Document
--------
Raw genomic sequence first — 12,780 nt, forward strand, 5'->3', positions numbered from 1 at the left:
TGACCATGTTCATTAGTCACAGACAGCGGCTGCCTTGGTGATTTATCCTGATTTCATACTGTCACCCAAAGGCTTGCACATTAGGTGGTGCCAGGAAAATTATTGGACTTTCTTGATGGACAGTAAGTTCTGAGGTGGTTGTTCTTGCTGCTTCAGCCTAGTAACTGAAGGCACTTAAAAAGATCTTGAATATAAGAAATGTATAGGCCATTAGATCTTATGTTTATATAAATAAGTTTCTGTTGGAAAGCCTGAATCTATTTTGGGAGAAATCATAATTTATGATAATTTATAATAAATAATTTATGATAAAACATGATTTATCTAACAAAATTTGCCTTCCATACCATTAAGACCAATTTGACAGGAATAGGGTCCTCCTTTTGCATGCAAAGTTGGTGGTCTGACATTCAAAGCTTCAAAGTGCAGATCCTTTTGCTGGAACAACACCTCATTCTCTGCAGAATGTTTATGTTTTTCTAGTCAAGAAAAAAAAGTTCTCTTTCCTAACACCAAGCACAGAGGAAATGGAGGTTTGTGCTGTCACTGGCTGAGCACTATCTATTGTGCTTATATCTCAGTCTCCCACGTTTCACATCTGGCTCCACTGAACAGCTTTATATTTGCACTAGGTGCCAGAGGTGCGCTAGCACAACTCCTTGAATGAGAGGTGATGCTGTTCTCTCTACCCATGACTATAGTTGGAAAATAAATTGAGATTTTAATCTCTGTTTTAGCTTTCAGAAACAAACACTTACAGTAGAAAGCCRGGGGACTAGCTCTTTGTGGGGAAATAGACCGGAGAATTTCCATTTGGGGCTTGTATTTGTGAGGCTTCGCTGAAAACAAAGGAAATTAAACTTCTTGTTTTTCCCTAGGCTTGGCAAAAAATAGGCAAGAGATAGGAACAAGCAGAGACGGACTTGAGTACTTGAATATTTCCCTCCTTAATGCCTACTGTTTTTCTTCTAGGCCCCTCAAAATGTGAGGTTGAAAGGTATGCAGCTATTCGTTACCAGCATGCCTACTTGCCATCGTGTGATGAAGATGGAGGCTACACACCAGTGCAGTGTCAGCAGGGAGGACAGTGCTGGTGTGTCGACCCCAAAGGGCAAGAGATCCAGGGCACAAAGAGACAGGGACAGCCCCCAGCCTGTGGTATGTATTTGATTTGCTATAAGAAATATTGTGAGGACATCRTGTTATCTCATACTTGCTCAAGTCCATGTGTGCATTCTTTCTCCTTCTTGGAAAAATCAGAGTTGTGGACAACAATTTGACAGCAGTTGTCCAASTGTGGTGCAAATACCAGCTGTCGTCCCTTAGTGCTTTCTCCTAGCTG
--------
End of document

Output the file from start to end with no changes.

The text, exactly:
Raw genomic sequence first — 12,780 nt, forward strand, 5'->3', positions numbered from 1 at the left:
TGACCATGTTCATTAGTCACAGACAGCGGCTGCCTTGGTGATTTATCCTGATTTCATACTGTCACCCAAAGGCTTGCACATTAGGTGGTGCCAGGAAAATTATTGGACTTTCTTGATGGACAGTAAGTTCTGAGGTGGTTGTTCTTGCTGCTTCAGCCTAGTAACTGAAGGCACTTAAAAAGATCTTGAATATAAGAAATGTATAGGCCATTAGATCTTATGTTTATATAAATAAGTTTCTGTTGGAAAGCCTGAATCTATTTTGGGAGAAATCATAATTTATGATAATTTATAATAAATAATTTATGATAAAACATGATTTATCTAACAAAATTTGCCTTCCATACCATTAAGACCAATTTGACAGGAATAGGGTCCTCCTTTTGCATGCAAAGTTGGTGGTCTGACATTCAAAGCTTCAAAGTGCAGATCCTTTTGCTGGAACAACACCTCATTCTCTGCAGAATGTTTATGTTTTTCTAGTCAAGAAAAAAAAGTTCTCTTTCCTAACACCAAGCACAGAGGAAATGGAGGTTTGTGCTGTCACTGGCTGAGCACTATCTATTGTGCTTATATCTCAGTCTCCCACGTTTCACATCTGGCTCCACTGAACAGCTTTATATTTGCACTAGGTGCCAGAGGTGCGCTAGCACAACTCCTTGAATGAGAGGTGATGCTGTTCTCTCTACCCATGACTATAGTTGGAAAATAAATTGAGATTTTAATCTCTGTTTTAGCTTTCAGAAACAAACACTTACAGTAGAAAGCCRGGGGACTAGCTCTTTGTGGGGAAATAGACCGGAGAATTTCCATTTGGGGCTTGTATTTGTGAGGCTTCGCTGAAAACAAAGGAAATTAAACTTCTTGTTTTTCCCTAGGCTTGGCAAAAAATAGGCAAGAGATAGGAACAAGCAGAGACGGACTTGAGTACTTGAATATTTCCCTCCTTAATGCCTACTGTTTTTCTTCTAGGCCCCTCAAAATGTGAGGTTGAAAGGTATGCAGCTATTCGTTACCAGCATGCCTACTTGCCATCGTGTGATGAAGATGGAGGCTACACACCAGTGCAGTGTCAGCAGGGAGGACAGTGCTGGTGTGTCGACCCCAAAGGGCAAGAGATCCAGGGCACAAAGAGACAGGGACAGCCCCCAGCCTGTGGTATGTATTTGATTTGCTATAAGAAATATTGTGAGGACATCRTGTTATCTCATACTTGCTCAAGTCCATGTGTGCATTCTTTCTCCTTCTTGGAAAAATCAGAGTTGTGGACAACAATTTGACAGCAGTTGTCCAASTGTGGTGCAAATACCAGCTGTCGTCCCTTAGTGCTTTCTCCTAGCTG